Editor’s note: This is the first in a two-part series on Caring For Kids, the nonprofit that serves needy students in Lakewood, Steilacoom and University Place.
It’s a sure sign that a Caring For Kids event was successful when Diane Formoso doesn’t have much to say. No complaints, no stress – just quiet satisfaction.
“It went great,” she said of Saturday’s Ready to Learn Fair at Lochburn Middle School.
This year, the fair, which, along with two other upcoming events, distributes school supplies and clothing to more than 3,000 needy students in the Clover Park, Steilacoom and University Place School Districts, started at 8 a.m. and was done by noon. In 2011, the line was still out the door of Lochburn’s cafeteria by 2 p.m.
So Formoso, a former school-bus driver, and her team of helpers made some modifications this year.
“We had a double line going for school supplies and got everyone in and out quickly,” she said.
After all, Caring For Kids is the kind of organization that is willing to evolve – sometimes at a moment’s notice – in keeping with its mission to, well, care for kids.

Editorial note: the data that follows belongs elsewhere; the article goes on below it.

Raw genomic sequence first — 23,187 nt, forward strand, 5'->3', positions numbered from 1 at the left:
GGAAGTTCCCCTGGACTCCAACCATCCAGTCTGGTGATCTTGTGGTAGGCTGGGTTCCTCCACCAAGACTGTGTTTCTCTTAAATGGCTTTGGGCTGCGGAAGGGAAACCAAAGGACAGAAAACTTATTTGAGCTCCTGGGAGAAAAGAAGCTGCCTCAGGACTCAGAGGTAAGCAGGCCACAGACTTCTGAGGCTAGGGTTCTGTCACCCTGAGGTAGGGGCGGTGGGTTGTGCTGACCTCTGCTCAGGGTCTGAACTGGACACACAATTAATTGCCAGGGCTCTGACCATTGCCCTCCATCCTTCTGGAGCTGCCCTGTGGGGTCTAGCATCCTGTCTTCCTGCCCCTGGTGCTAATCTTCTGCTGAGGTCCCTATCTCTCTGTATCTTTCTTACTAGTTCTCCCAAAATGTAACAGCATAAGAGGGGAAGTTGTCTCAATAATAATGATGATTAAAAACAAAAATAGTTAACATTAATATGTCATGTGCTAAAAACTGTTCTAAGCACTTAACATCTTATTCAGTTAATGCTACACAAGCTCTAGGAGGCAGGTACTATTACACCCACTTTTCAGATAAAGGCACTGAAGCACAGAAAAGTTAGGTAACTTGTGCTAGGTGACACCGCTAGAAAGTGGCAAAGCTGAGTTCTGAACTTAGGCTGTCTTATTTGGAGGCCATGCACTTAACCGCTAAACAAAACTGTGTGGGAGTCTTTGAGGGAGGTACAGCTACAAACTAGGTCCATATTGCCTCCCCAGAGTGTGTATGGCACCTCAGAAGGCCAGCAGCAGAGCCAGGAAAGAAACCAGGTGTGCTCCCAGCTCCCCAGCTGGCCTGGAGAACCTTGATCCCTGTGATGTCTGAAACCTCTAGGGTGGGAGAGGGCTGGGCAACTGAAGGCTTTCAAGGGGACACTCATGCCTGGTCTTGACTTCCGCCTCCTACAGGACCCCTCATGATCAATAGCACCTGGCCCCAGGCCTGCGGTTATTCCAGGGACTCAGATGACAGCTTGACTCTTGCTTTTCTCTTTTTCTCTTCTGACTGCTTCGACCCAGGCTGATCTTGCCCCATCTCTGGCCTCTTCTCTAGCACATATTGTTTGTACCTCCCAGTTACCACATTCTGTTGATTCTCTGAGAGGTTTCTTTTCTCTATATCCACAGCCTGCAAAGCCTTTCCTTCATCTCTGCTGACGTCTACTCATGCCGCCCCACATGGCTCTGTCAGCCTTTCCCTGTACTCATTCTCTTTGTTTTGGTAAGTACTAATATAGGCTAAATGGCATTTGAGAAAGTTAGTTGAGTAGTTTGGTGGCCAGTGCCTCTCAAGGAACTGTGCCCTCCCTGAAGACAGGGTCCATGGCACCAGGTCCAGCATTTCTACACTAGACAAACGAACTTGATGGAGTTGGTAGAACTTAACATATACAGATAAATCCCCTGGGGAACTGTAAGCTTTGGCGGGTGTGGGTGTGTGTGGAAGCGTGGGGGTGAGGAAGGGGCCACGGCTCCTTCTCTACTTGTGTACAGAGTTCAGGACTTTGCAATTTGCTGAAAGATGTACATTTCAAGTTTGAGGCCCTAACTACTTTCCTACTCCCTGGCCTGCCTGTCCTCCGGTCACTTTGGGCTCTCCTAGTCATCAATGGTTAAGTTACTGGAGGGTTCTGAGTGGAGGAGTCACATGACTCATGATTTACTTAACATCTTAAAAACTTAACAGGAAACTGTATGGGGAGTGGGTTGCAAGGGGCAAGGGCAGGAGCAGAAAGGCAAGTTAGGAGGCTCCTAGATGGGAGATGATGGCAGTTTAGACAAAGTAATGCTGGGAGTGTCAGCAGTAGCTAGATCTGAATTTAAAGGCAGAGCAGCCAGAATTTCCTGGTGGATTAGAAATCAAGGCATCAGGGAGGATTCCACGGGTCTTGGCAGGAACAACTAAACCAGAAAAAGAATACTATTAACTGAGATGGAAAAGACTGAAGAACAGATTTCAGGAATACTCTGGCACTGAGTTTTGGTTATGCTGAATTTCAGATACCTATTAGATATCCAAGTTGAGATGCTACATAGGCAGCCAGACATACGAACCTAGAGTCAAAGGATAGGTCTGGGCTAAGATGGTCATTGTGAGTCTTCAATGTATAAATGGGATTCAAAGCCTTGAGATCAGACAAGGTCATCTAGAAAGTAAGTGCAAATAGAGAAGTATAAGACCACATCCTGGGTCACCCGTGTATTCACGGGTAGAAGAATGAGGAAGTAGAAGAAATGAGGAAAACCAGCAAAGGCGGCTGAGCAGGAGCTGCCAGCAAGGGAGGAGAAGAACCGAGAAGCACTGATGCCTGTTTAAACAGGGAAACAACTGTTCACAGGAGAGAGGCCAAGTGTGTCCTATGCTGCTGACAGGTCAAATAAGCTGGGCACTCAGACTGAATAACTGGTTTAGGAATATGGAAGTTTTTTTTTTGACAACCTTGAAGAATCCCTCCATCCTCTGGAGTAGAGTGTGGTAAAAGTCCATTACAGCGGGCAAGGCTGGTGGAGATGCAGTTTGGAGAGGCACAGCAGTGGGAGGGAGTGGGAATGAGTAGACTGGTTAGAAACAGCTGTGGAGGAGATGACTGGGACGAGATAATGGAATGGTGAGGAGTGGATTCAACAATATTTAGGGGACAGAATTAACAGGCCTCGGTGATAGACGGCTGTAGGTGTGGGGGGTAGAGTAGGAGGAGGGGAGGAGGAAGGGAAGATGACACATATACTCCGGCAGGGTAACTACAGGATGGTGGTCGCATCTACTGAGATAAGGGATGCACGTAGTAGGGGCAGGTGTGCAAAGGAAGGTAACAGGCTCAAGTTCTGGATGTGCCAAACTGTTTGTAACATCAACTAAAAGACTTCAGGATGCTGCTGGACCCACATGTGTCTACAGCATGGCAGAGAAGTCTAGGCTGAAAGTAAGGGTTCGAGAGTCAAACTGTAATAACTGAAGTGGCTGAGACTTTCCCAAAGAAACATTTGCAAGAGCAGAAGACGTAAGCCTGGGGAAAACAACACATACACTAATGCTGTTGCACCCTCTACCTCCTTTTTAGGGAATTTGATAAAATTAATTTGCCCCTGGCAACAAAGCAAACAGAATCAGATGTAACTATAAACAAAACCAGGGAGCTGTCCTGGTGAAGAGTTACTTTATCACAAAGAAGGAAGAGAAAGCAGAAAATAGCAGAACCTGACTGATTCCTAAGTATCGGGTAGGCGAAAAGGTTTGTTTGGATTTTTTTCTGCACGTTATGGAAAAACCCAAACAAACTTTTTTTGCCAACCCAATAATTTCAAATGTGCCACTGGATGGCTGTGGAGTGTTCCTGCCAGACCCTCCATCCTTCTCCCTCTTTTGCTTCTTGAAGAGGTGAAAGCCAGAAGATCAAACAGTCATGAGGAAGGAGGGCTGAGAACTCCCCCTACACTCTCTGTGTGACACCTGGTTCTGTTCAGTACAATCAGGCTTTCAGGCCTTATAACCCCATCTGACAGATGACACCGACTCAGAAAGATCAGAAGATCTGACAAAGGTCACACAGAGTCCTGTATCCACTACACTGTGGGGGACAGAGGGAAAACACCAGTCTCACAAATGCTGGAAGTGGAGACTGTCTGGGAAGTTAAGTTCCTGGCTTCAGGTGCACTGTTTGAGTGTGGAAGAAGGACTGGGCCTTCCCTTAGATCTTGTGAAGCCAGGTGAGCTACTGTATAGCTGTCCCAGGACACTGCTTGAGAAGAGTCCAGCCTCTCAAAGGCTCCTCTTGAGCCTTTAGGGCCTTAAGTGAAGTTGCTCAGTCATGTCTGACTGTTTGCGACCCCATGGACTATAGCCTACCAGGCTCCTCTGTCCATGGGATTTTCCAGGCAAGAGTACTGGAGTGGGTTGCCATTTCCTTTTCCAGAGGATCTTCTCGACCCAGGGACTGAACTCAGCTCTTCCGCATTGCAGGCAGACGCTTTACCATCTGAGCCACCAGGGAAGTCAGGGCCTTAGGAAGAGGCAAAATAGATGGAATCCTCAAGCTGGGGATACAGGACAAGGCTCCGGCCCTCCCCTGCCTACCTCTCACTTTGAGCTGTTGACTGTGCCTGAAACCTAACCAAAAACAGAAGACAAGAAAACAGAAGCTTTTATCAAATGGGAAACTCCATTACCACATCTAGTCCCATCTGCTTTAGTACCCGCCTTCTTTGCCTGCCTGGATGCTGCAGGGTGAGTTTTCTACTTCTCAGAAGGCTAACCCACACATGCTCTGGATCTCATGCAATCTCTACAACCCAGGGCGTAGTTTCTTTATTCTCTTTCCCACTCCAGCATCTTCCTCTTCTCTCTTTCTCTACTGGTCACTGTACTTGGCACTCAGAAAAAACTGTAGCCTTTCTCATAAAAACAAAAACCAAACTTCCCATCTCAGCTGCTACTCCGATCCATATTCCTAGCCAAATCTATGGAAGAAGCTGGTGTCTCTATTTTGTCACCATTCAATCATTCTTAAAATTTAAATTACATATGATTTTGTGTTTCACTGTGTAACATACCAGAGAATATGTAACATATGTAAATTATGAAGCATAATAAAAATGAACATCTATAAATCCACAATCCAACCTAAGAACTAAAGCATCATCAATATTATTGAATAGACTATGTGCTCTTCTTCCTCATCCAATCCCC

Kids who are homeless. Kids who are hungry. Kids who have next to nothing.
~ A mission is born ~
The organization officially began in 1991, but its roots go back 20 years earlier, when a kindergartener boarded Formoso’s bus one morning wearing his mother’s high-heeled boots because he had no shoes of his own.
Since then, she has been committed to making sure that no child goes without shoes, a coat or anything else they need to survive.
“Things are scary for these kids,” she said.
During just one week last spring, Formoso distributed 77 pairs of sneakers at eight CPSD schools. Almost every day, she drops off emergency food packs, clothing and school supplies to local schools. And the need continues to grow, to the point that this spring, Caring For Kids moved into its new official center in a former CPSD school out near Woodbrook Middle School.
There, Caring For Kids has the space to house its clothing bank and store blankets, shoes, food, dolls, trucks, hygeine kits, backpacks in all sizes, crayons in all styles, reams of notebook paper – you name it; it’s there.
The reliance that schools have on Caring For Kids is why every penny raised goes right back to the kids.
“It fills a significant void the school districts are unable to fill for many children in need in all three districts,” said board member Ed Hildebrandt, who, with his wife Pat, has been involved with Caring For Kids for 15 years.